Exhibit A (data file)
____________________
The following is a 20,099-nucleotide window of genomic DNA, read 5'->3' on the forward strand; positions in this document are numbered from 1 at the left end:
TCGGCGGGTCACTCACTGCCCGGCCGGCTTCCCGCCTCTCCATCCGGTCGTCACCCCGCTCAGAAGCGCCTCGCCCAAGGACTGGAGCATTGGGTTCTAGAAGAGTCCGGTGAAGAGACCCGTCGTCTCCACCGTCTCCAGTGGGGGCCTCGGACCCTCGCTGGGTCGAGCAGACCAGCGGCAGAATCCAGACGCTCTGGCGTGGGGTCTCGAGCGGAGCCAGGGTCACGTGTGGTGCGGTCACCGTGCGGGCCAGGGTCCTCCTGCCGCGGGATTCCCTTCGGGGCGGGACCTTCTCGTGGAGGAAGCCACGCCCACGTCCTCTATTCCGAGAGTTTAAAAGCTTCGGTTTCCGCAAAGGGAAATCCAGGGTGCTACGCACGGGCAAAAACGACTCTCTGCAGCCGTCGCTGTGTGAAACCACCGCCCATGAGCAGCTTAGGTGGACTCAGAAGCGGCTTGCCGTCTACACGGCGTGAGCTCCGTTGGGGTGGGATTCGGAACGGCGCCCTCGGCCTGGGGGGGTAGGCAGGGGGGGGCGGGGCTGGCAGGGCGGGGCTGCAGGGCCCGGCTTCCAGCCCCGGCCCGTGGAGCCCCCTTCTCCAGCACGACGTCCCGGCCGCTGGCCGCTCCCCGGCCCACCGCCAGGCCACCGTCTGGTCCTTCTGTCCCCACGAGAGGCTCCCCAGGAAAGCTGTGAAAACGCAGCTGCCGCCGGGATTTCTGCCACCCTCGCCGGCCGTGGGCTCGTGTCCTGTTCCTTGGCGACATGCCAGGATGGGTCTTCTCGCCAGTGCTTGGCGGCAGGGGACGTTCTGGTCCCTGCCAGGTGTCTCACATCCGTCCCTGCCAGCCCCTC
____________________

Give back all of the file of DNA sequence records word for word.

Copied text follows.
The following is a 20,099-nucleotide window of genomic DNA, read 5'->3' on the forward strand; positions in this document are numbered from 1 at the left end:
TCGGCGGGTCACTCACTGCCCGGCCGGCTTCCCGCCTCTCCATCCGGTCGTCACCCCGCTCAGAAGCGCCTCGCCCAAGGACTGGAGCATTGGGTTCTAGAAGAGTCCGGTGAAGAGACCCGTCGTCTCCACCGTCTCCAGTGGGGGCCTCGGACCCTCGCTGGGTCGAGCAGACCAGCGGCAGAATCCAGACGCTCTGGCGTGGGGTCTCGAGCGGAGCCAGGGTCACGTGTGGTGCGGTCACCGTGCGGGCCAGGGTCCTCCTGCCGCGGGATTCCCTTCGGGGCGGGACCTTCTCGTGGAGGAAGCCACGCCCACGTCCTCTATTCCGAGAGTTTAAAAGCTTCGGTTTCCGCAAAGGGAAATCCAGGGTGCTACGCACGGGCAAAAACGACTCTCTGCAGCCGTCGCTGTGTGAAACCACCGCCCATGAGCAGCTTAGGTGGACTCAGAAGCGGCTTGCCGTCTACACGGCGTGAGCTCCGTTGGGGTGGGATTCGGAACGGCGCCCTCGGCCTGGGGGGGTAGGCAGGGGGGGGCGGGGCTGGCAGGGCGGGGCTGCAGGGCCCGGCTTCCAGCCCCGGCCCGTGGAGCCCCCTTCTCCAGCACGACGTCCCGGCCGCTGGCCGCTCCCCGGCCCACCGCCAGGCCACCGTCTGGTCCTTCTGTCCCCACGAGAGGCTCCCCAGGAAAGCTGTGAAAACGCAGCTGCCGCCGGGATTTCTGCCACCCTCGCCGGCCGTGGGCTCGTGTCCTGTTCCTTGGCGACATGCCAGGATGGGTCTTCTCGCCAGTGCTTGGCGGCAGGGGACGTTCTGGTCCCTGCCAGGTGTCTCACATCCGTCCCTGCCAGCCCCTC